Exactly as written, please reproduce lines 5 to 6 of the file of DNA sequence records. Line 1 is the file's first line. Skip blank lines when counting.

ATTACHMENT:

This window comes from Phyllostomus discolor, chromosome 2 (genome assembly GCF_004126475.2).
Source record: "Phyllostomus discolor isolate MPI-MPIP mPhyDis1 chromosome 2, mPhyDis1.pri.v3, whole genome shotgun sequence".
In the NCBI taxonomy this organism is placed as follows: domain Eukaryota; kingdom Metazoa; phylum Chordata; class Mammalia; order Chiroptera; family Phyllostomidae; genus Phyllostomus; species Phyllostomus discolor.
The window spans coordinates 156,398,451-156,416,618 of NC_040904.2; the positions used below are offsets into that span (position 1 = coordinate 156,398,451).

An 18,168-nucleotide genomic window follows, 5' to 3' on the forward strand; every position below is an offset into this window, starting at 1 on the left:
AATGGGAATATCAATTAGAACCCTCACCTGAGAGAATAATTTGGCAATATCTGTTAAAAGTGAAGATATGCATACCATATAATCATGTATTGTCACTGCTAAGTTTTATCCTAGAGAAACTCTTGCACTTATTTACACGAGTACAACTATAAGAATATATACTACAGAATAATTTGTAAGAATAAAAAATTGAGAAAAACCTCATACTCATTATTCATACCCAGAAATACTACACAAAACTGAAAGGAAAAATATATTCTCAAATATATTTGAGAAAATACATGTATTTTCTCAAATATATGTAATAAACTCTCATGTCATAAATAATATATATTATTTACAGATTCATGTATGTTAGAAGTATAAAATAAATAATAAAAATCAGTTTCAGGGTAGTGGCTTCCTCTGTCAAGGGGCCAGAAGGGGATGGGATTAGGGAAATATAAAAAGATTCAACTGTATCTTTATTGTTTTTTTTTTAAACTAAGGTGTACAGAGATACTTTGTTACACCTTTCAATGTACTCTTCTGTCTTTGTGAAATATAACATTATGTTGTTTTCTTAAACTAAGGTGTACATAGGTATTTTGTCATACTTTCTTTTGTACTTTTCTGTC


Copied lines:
An 18,168-nucleotide genomic window follows, 5' to 3' on the forward strand; every position below is an offset into this window, starting at 1 on the left:
AATGGGAATATCAATTAGAACCCTCACCTGAGAGAATAATTTGGCAATATCTGTTAAAAGTGAAGATATGCATACCATATAATCATGTATTGTCACTGCTAAGTTTTATCCTAGAGAAACTCTTGCACTTATTTACACGAGTACAACTATAAGAATATATACTACAGAATAATTTGTAAGAATAAAAAATTGAGAAAAACCTCATACTCATTATTCATACCCAGAAATACTACACAAAACTGAAAGGAAAAATATATTCTCAAATATATTTGAGAAAATACATGTATTTTCTCAAATATATGTAATAAACTCTCATGTCATAAATAATATATATTATTTACAGATTCATGTATGTTAGAAGTATAAAATAAATAATAAAAATCAGTTTCAGGGTAGTGGCTTCCTCTGTCAAGGGGCCAGAAGGGGATGGGATTAGGGAAATATAAAAAGATTCAACTGTATCTTTATTGTTTTTTTTTTAAACTAAGGTGTACAGAGATACTTTGTTACACCTTTCAATGTACTCTTCTGTCTTTGTGAAATATAACATTATGTTGTTTTCTTAAACTAAGGTGTACATAGGTATTTTGTCATACTTTCTTTTGTACTTTTCTGTC